Sheffield Council has said it has suspended the use of all processed meat in school meals with immediate effect.
In a joint statement with caterer Taylor Shaw, it said:
Food Standards Agency (FSA) Chief Executive Catherine Brown has drawn vets and horse owners into the conspiracy behind horsemeat containing bute getting into the food chain.
Ms Brown highlighted that both had to sign horse passports if an animal was treated with the drug to ensure they were not sold on for human consumption.
"If both these people have done the right thing, horses with bute in don't make their way into the food chain," she said. "Someone has always broken the rules".
Previously the FSA said testing for bute is a "good indicator" of whether an animal was legally slaughtered.
When asked whether it would be fair to assume that six percent of the 9,000 horse carcasses she said were exported from Britain every year - which amounts to 540 animals - contained bute, Ms Brown replied, "That seems as reasonable a basis for making an estimate as any other".
The Food Standards Agency (FSA) said eight horses slaughtered in the UK tested positive for the veterinary drug bute.
It said six of the animals were slaughtered by LJ Potter Partners at Stillman's (Somerset) Ltd in Taunton, Somerset. They were then sent to France and "may have entered the food chain".
The remaining two did not leave the slaughterhouse in the UK - High Peak Meat Exports Ltd in Nantwich - and have now been disposed of "in accordance with EU rules".
A total of 206 horse carcasses were tested between 30 January and 7 February.
"The FSA is gathering information on the six carcasses sent to France and will work with the French authorities to trace them", the agency added.
Environment Secretary Owen Paterson said the formal involvement of EU law enforcement agency Europol in the meat fraud investigation is "an incredibly important step".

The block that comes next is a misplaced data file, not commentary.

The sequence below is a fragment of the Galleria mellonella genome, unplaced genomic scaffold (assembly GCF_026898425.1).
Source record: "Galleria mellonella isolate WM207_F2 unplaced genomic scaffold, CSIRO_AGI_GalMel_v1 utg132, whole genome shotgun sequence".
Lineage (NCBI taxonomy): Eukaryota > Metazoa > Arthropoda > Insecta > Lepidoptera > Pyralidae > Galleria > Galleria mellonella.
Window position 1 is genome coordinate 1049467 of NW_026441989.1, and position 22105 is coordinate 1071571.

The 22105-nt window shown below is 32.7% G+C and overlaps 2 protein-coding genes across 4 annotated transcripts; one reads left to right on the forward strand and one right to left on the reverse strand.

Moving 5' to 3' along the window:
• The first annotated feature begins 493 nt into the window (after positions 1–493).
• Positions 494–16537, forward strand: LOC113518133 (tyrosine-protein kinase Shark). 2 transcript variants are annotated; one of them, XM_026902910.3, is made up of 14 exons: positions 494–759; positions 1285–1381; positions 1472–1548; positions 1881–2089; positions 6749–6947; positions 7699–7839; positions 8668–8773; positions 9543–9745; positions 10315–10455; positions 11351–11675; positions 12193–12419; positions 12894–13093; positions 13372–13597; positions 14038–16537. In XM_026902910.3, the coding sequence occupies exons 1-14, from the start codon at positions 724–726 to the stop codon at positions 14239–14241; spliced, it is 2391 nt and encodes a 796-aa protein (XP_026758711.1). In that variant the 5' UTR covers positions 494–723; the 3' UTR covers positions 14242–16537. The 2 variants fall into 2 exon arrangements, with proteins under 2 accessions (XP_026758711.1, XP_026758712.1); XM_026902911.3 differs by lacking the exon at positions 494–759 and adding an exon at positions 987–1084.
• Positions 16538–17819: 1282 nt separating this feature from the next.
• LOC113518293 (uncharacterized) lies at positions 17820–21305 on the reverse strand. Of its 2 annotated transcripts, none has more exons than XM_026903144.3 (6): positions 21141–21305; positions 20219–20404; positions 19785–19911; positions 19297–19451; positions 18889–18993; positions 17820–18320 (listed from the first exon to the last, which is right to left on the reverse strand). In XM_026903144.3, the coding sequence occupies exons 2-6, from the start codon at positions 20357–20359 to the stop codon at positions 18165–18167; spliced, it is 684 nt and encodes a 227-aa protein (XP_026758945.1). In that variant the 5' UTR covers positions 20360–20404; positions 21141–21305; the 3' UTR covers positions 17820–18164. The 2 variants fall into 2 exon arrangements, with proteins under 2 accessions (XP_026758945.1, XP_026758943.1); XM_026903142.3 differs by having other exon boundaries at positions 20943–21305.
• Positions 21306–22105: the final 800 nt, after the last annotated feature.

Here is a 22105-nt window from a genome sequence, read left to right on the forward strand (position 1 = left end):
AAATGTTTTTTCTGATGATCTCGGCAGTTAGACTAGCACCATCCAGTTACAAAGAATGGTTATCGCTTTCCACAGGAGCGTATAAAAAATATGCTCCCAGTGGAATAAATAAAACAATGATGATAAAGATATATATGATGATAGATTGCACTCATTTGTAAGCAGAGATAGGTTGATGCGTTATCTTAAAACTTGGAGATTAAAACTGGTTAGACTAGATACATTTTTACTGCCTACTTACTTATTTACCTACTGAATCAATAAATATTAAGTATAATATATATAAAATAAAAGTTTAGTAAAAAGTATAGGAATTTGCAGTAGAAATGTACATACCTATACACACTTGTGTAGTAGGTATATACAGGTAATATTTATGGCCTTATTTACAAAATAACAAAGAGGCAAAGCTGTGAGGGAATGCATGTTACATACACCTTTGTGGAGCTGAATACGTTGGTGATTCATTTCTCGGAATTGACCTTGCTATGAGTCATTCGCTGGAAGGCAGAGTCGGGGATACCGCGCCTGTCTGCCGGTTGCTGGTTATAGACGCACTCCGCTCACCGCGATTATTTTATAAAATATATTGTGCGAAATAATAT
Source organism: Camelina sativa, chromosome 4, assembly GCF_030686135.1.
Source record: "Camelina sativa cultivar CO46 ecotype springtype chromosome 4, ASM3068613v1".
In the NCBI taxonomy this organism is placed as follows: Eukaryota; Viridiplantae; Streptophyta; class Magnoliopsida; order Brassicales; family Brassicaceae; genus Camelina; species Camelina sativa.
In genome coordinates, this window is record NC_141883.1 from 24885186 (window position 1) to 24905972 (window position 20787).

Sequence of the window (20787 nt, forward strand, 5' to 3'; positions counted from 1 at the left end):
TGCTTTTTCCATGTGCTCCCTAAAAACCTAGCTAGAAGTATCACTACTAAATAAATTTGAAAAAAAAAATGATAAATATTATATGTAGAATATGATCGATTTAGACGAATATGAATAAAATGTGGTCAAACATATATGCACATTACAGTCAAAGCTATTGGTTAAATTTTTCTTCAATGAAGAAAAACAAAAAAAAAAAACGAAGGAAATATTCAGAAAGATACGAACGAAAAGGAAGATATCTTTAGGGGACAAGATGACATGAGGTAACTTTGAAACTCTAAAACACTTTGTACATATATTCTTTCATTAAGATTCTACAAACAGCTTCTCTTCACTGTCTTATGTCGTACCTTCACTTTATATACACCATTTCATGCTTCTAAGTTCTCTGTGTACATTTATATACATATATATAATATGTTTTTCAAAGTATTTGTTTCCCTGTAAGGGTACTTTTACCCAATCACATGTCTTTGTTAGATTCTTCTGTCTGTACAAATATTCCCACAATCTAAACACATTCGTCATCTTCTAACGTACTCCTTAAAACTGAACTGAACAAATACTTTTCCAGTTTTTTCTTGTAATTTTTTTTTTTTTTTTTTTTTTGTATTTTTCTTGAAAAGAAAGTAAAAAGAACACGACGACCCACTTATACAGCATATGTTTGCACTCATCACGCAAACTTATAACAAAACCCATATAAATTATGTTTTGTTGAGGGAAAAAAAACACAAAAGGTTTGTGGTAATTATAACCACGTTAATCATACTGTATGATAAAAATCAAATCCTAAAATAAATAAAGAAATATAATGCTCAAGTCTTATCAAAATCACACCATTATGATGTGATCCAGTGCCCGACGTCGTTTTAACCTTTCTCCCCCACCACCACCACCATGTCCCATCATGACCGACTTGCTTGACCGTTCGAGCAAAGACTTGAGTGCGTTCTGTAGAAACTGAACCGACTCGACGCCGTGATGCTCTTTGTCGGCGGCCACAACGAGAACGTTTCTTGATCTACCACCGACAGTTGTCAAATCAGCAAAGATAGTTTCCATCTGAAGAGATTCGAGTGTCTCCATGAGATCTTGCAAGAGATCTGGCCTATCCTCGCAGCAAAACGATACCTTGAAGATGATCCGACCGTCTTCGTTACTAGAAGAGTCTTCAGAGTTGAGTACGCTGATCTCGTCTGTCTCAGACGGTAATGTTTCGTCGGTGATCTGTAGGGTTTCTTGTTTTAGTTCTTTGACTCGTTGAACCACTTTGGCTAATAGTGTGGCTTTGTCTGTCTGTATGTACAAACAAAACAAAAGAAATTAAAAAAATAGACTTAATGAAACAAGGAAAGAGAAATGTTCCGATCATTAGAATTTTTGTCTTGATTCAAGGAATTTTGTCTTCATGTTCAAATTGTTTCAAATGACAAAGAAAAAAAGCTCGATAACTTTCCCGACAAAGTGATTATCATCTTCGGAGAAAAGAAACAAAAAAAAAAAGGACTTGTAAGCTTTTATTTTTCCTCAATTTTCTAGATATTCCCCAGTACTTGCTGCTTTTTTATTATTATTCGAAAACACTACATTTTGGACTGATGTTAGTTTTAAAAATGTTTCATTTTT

Speaking in the Hague after a meeting with Europol and the EU's judicial agency Eurojust, Mr Paterson said, "It's increasingly clear that this case reaches right across Europe".
"It's clear that Europol is the right organisation to coordinate efforts to uncover all wrongdoing and bring criminals to justice, wherever there may be".
"I will be speaking to my European colleagues again to urge their enforcement agencies to follow our lead and share all information they have with Europol", he added.
Agriculture Minister David Heath told the Commons that eight horse carcasses from the UK tested positive for the drug "bute" .
Although Mr Heath told MPs that three of those "may" have entered the human food chain in France, he later confirmed the figure was six.
A total of 206 horse carcasses were tested by the Food Standards Agency.
Anne McIntosh, the chair of the Environment Select Committee has stated that the horsemeat scandal is a 'European problem'.
She said the committee was surprised how widespread the issue was, and that the Food Standards Agency needs to work closer with its European counterparts to solve the issue.
Ministers are now facing calls from MPs for more testing of processed meat.
The Commons Environment, Food and Rural Affairs Committee chairman Anne McIntosh described the scale of the contamination in the food chain as "breathtaking" and warned that restoring consumer confidence would take time and money.
Ministers are facing calls from MPs for more testing of processed meat amid fears that beef products contaminated with horse meat could contain substances harmful to humans.
In a scathing report, the Commons Environment, Food and Rural Affairs Committee condemned the Government's "flat-footed" handling of the horse meat scandal, saying its ability to respond had been weakened by cuts to the Food Standards Agency (FSA).
The committee said the public appeared to have been "cynically and systematically duped" for financial gain by elements of the food industry - raising wider concerns about the safety of the contaminated products.
Number 10 sources say that the Food Standards Agency raid on Farmbox Food was the result of investigations which began in mid-January. It was part of co-ordinated action by officials, agencies and the police across the UK and at a European Union level.
The owner of a Welsh meat processing plant which is being investigated for mislabelling horse as beef denies doing anything wrong.
Dafydd Raw-Rees, the owner of Farmbox Meats Ltd in Llandre, Aberystwyth, told ITV News:
Mr Raw-Rees said that he has bought the beef from the abattoir in Yorkshire, which is also being investigated by the FSA.